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Tuesday, Sep 21, 2004

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Centre bars Kerala from entering into direct PPAs

C. Shivkumar

Bangalore , Sept. 20

KERALA'S attempts to sign direct power purchase agreements (PPA) with mega power projects have come a cropper in view of its dismal record in power sector reforms.

Sources said that the Union Ministry of Power disallowed at least two projects from entering into direct power purchase agreements with Kerala. The two projects were the 1000 MW Tuticorin thermal station and the 1015 MW Mangalore Power Project.

The Rs 4,500-crore Tuticorin power project is jointly promoted by the Centrally-owned Neyveli Lignite Corporation, the Tamil Nadu Electricity Board and the Tuticorin Port Trust. The Mangalore Power project, estimated to cost Rs 4,500 crore, is promoted by the Nagarjuna group.

Both these project promoters have already sent draft PPAs to Kerala. In the case of the NPCL, it was estimated at 100 MW. From Tuticorin, Kerala was expected to have a share of at least 250 MW. Kerala had sought these arrangements in view of the high peak deficit by 2006-07. Peak deficit by the Power Ministry was estimated at 1509 MW and the energy deficit at 7,213 million units.

The sources said that the Ministry's opposition stemmed from Kerala's non-compliance with the guidelines for power sector reforms. Under these guidelines, power-purchasing States are to undertake in principle to privatise distribution in all cities having a population of more than one million within a fixed time frame.

While most States in the country have already unbundled their power utilities or were in the process of doing so, Kerala is one of the few States that has so far not yet initiated the reform process.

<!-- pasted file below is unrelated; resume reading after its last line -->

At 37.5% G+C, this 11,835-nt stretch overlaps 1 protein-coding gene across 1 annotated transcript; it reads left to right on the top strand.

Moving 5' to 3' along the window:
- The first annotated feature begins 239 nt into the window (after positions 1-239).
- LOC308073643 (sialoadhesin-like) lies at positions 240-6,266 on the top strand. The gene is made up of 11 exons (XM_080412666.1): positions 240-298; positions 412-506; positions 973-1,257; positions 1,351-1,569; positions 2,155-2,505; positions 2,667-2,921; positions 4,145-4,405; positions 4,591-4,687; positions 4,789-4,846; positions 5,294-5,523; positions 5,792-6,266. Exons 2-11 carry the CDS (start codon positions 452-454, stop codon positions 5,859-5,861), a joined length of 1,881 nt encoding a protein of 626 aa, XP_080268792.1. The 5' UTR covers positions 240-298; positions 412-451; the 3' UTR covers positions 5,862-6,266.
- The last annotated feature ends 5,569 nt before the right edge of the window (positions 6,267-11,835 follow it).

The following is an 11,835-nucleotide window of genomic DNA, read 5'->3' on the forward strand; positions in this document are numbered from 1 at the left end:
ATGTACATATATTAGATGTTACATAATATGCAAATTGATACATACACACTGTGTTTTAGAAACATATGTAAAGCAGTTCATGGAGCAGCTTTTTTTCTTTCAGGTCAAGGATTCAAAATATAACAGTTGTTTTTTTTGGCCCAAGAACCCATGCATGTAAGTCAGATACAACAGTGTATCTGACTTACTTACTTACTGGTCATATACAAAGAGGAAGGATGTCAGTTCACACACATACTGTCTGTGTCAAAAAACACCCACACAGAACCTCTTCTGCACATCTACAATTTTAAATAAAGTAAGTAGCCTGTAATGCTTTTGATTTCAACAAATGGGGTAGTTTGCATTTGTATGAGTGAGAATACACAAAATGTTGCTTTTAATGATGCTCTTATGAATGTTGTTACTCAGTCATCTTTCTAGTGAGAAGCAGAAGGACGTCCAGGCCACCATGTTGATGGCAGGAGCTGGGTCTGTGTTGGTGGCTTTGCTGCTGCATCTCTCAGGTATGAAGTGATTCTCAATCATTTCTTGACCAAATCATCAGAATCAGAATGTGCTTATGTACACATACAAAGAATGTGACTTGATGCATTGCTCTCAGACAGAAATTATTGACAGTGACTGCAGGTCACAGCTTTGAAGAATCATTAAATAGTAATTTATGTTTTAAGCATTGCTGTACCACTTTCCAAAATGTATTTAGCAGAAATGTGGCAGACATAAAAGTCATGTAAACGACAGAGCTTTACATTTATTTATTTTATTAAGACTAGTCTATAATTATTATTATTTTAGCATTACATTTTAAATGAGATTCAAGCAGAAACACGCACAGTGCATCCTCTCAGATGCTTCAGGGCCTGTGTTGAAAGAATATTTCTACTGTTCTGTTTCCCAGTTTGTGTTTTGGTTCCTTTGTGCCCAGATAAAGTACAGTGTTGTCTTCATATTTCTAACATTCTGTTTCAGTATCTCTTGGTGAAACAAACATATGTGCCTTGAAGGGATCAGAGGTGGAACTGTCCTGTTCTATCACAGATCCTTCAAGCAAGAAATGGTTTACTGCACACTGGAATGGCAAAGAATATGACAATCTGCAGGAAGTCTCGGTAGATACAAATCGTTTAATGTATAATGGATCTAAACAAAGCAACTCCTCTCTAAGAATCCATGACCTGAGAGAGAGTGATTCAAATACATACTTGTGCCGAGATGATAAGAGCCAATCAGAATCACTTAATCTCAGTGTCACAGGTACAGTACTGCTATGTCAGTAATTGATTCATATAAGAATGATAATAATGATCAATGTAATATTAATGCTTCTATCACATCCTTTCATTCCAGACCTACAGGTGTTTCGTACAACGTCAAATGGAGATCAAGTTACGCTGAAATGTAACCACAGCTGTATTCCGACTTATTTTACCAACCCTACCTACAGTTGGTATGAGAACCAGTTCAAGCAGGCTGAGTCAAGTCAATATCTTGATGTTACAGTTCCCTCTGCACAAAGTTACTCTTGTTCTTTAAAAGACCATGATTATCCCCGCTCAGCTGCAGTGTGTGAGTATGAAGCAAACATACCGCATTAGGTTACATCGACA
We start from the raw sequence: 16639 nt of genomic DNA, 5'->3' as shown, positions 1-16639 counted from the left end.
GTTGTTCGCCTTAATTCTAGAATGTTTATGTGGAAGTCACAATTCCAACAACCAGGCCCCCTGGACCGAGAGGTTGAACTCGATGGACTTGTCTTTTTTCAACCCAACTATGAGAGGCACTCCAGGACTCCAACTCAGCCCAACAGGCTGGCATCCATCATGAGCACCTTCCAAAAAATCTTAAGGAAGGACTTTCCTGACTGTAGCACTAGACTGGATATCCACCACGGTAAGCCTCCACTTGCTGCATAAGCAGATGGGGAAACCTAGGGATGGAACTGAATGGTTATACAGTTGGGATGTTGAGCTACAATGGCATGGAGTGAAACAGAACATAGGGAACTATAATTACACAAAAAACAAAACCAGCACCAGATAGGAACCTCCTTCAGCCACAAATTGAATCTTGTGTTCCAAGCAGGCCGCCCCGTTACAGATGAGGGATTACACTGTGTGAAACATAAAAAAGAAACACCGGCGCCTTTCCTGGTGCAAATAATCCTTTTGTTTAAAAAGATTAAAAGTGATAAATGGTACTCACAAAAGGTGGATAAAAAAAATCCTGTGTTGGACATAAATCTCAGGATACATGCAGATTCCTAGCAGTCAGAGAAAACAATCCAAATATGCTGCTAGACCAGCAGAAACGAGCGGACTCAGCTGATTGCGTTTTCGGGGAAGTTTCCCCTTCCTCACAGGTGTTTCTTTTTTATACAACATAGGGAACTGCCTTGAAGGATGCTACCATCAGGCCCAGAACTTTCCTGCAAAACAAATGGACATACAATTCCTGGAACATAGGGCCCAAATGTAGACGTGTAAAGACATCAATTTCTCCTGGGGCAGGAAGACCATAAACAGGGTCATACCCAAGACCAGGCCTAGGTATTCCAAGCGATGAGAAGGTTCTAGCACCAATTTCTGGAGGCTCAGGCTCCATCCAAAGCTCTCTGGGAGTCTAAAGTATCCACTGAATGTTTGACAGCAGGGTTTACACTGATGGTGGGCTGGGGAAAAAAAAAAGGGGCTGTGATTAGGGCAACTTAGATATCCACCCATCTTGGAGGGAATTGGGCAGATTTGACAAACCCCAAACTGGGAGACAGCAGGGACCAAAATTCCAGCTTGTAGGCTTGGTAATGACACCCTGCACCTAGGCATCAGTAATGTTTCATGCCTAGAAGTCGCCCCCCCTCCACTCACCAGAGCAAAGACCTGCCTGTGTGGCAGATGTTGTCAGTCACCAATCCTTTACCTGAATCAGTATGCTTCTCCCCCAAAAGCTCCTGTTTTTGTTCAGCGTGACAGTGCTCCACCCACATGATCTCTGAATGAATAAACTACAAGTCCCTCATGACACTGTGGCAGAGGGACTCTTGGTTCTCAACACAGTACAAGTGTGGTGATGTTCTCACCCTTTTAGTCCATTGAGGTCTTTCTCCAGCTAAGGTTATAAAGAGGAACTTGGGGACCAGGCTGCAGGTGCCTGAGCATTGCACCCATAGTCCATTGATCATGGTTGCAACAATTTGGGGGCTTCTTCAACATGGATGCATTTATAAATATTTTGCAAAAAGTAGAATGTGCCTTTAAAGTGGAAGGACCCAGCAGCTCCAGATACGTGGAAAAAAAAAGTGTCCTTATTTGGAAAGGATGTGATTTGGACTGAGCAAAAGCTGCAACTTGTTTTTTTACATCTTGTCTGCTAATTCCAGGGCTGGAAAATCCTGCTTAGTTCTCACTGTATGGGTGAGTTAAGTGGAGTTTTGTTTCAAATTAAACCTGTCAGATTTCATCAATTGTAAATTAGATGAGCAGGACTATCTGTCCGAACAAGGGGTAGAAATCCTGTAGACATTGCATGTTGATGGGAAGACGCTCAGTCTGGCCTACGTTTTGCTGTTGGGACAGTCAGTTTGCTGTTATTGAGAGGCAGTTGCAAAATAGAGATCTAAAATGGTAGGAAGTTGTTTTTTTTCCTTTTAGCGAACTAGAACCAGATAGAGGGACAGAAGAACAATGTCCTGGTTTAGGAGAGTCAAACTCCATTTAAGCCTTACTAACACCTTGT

Despite the Ministry's resistance, however, Kerala would still be in a position to obtain additional power supplies to meet its requirements. Kerala would now have to enter into a long-term power purchase agreement with Power Trading Corporation of India Ltd.

For purchases from PTC, the tariffs would be higher in view of the trading margins. These margins are determined on a per unit basis. Besides even in the case of PTC, potential buyers would have to enter into a payment support mechanism, which includes, a State Government guarantee and assignment of high quality revenues up to 125 per cent of the monthly billing cycle.

Project promoters, had sought the involvement of neighbouring State in the PPA, in view of the Ministry's guidelines stipulating that all mega power projects would have to supply power to more than one State.

In accordance with these guidelines, the sources said both the project promoters have now begun negotiations with the PTC for long-term power selling agreements. So far neither Tuticorin nor Mangalore projects have gone into full financial closure. The first unit of the Mangalore power project is slated to be commissioned only by the terminal year of the current financial year. The Tuticorin project on the other hand is still at the conceptual stage d.

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